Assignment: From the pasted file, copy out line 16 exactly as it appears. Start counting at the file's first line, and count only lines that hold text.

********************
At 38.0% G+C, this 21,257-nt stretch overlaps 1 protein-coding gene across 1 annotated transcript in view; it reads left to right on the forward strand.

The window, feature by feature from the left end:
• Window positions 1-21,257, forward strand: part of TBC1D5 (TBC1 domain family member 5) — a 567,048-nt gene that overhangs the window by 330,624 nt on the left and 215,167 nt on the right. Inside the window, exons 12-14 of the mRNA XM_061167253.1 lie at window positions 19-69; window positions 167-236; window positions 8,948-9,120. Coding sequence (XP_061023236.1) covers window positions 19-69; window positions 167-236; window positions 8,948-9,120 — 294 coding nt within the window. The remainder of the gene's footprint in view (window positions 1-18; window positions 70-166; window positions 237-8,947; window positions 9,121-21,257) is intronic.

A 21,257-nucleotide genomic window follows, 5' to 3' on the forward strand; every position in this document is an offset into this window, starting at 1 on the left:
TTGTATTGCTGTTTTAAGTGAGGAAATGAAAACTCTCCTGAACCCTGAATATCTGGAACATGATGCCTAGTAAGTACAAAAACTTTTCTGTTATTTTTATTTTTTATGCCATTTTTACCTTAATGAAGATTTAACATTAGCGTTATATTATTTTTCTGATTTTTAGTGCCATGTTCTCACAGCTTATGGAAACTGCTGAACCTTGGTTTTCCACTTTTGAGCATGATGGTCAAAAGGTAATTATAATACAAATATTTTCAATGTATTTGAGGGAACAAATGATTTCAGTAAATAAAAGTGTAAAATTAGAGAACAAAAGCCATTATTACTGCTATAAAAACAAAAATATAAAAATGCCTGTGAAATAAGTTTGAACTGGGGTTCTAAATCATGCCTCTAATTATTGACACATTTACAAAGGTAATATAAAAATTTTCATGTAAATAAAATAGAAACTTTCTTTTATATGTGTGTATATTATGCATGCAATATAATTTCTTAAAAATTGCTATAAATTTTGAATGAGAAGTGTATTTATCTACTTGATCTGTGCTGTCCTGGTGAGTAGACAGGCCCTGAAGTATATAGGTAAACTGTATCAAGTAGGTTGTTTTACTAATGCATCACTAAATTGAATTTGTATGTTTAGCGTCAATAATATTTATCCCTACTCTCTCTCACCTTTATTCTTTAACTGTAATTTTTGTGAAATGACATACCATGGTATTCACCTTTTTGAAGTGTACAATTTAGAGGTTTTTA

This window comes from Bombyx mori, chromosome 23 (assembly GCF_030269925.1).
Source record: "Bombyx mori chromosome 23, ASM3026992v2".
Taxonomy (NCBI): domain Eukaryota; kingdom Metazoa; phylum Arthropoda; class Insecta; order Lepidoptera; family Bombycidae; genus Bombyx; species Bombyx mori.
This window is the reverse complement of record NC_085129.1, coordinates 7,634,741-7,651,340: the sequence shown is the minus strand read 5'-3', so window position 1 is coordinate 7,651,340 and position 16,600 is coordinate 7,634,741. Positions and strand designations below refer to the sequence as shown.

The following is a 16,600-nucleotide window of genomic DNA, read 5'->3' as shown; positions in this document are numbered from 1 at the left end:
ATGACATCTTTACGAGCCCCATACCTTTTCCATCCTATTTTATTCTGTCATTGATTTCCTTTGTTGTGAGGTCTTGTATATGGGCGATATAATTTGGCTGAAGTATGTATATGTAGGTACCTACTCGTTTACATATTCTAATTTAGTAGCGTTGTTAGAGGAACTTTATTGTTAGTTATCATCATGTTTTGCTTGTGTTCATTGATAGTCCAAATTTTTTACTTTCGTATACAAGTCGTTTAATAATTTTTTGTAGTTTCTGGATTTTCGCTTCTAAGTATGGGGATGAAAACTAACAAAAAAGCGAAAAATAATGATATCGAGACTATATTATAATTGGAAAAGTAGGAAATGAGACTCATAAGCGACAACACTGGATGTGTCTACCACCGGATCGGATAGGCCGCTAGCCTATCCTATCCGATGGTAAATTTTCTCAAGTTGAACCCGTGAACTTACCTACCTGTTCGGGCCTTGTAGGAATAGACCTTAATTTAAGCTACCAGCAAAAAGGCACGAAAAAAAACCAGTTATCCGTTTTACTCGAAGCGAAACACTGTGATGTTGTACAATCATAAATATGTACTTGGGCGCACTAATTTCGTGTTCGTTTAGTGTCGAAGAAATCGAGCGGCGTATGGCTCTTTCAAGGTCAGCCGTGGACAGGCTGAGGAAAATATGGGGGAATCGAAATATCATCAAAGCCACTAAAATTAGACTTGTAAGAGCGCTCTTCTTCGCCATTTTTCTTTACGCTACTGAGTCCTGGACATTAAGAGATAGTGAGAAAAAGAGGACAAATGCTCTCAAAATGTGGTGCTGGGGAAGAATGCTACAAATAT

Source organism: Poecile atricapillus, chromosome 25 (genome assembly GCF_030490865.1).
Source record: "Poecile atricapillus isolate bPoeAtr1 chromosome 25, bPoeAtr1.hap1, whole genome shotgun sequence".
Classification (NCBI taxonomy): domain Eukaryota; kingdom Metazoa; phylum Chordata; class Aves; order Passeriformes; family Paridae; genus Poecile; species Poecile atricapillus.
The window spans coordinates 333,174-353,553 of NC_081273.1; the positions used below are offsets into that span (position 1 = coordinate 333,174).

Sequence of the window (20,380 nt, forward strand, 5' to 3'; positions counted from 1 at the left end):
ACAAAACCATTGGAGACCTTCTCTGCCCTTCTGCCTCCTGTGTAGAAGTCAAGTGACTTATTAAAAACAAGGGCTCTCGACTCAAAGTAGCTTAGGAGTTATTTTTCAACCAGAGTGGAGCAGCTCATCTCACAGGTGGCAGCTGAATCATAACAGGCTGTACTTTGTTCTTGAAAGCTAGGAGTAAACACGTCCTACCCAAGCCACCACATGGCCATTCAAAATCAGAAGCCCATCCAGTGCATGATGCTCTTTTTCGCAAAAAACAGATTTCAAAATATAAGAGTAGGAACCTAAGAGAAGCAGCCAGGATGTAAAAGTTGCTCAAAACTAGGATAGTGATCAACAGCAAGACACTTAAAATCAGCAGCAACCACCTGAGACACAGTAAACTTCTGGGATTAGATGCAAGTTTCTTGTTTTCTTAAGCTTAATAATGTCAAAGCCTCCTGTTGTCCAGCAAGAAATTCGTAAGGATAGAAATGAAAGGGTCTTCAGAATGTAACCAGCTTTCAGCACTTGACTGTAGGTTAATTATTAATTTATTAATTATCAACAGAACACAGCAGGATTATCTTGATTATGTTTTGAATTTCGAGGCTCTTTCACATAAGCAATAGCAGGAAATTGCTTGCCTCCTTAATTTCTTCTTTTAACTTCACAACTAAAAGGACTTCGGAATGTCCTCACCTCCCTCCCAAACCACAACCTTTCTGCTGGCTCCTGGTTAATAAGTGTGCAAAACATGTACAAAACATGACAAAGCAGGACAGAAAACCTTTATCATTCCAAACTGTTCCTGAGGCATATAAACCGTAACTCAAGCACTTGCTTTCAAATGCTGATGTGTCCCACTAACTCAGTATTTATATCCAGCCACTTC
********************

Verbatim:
Sequence of the window (20,380 nt, forward strand, 5' to 3'; positions counted from 1 at the left end):